That government interest is given a somewhat complicated description: The City is responsible for verifying that petition-signers are qualified Atlanta voters — which ultimately is based on voter rolls — but, because the City cannot verify where the signatures were gathered, it is a “narrow and legitimate restriction” to make the signature-gatherers themselves residents.
The City also claims that nonresidents can gather petition signatures as long as an Atlanta resident is also there to act as a witness — for example, as part of a collection team.
The City and State cite a variety of reasons for claiming the entire referendum effort is legally invalid: State law doesn’t authorize referendums to repeal city ordinances, only to change city charters, killing an ordinance allowing a lease authorization that already happened is an illegal retroactive law and killing the lease would violate a constitutional provision on impairment of contracts. With the recent Georgia Supreme Court precedent, the City acknowledges that state laws are in flux but says the bar on such a referendum is “still good law” at this point.
The plaintiffs’ rebuttal says that the City failed to provide factual or legal evidence for its position, misread the precedents, and is wrong about the validity of the referendum.
The plaintiffs argue that the City failed to explain the exact government interest in the residency requirement. In addition, they say, the existing U.S. Supreme Court precedents apply “strict scrutiny” — the highest level of constitutional review — to such matters, which should be “fatal” to the City’s position. The City incorrectly pointed to precedents about voting rights, rather than free-speech rights, they argue.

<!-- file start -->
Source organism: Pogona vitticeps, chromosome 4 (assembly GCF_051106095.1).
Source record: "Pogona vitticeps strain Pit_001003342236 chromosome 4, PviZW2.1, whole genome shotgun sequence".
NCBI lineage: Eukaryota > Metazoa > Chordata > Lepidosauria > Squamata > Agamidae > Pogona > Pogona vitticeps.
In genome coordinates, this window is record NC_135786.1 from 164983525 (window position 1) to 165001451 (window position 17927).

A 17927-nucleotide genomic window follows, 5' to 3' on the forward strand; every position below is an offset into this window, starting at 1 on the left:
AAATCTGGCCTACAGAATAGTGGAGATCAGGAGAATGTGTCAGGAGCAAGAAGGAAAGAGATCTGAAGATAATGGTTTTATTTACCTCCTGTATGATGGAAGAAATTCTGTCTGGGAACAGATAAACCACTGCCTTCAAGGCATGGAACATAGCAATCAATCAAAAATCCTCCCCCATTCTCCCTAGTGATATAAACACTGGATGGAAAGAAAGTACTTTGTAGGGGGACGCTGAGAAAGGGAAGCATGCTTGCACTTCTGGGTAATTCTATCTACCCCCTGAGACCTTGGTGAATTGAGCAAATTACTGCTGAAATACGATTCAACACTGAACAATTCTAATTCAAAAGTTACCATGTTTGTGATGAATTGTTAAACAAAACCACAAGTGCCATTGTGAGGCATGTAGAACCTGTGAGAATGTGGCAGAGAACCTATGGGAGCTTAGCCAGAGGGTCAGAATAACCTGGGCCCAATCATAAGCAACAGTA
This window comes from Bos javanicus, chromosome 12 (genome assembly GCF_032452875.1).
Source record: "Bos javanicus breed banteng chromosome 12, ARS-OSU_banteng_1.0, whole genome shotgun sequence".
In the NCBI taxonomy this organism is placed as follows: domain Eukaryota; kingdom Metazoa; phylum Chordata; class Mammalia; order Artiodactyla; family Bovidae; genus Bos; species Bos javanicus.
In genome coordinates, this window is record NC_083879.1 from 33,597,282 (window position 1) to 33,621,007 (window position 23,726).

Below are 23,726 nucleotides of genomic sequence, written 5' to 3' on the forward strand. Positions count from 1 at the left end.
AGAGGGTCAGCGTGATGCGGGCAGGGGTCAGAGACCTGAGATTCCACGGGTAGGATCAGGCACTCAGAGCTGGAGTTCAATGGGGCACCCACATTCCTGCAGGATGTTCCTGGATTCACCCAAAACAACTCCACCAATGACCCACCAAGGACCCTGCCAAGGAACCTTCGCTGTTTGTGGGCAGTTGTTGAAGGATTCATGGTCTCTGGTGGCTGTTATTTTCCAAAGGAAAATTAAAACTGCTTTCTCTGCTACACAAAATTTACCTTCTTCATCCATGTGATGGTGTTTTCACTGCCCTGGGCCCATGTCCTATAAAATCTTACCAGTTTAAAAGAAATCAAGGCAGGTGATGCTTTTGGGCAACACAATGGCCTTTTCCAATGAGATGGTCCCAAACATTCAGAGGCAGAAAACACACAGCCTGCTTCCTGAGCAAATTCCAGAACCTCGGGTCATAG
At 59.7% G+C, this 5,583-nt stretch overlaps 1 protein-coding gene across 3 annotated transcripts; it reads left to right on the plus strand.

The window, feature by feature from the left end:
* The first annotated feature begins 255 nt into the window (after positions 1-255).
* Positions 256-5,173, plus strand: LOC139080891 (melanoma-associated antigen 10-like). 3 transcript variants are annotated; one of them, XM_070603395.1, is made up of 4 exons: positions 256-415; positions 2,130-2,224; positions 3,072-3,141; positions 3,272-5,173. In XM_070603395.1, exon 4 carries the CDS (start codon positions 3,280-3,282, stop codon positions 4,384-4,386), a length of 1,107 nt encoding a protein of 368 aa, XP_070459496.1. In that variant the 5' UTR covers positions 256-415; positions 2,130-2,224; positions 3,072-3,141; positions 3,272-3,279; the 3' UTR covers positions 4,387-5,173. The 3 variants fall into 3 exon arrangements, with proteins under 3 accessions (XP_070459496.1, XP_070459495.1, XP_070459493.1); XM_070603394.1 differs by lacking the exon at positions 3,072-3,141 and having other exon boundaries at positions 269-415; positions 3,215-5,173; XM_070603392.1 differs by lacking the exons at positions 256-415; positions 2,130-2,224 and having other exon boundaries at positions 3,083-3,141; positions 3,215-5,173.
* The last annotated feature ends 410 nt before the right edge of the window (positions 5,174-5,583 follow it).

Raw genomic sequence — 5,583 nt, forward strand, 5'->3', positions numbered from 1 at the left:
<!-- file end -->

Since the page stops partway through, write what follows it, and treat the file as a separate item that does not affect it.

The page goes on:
The City is wrong about the ability of nonresidents to participate in signature-gathering, they say, citing the plain language of the petition form: “…I, a registered elector in the City of Atlanta, Georgia, have collected these signatures for this Petition within the City of Atlanta.”
Countering the claims of the referendum’s invalidity, the plaintiffs argue it is authorized under the Atlanta city charter. As for the contractual concerns, they argue the lease contract is ongoing in its performance, so its authorization was “not a one-time event” that is done forever and cannot be reversed.
More broadly, the plaintiffs argue that the validity question is “not ripe and not properly before the Court” because the referendum has no legal force unless it makes the ballot. They note the City skipped a chance to make the invalidity argument in a previous legal challenge regarding the language of the petition form and that the City instead issued the form, authorizing the referendum effort to begin.
The plaintiffs also counter the City’s position that the entire referendum should be thrown out if the residency requirement is ruled unconstitutional. They say the issues should be severable and that the City is making a paradoxical argument by simultaneously claiming the residency requirement is trivial yet also key to the validity of the entire process.
The plaintiffs’ reply is aimed at the City’s arguments. In the original complaint, they said they named the state as a defendant for the limited purpose of a potential ruling on the constitutionality of relevant state law.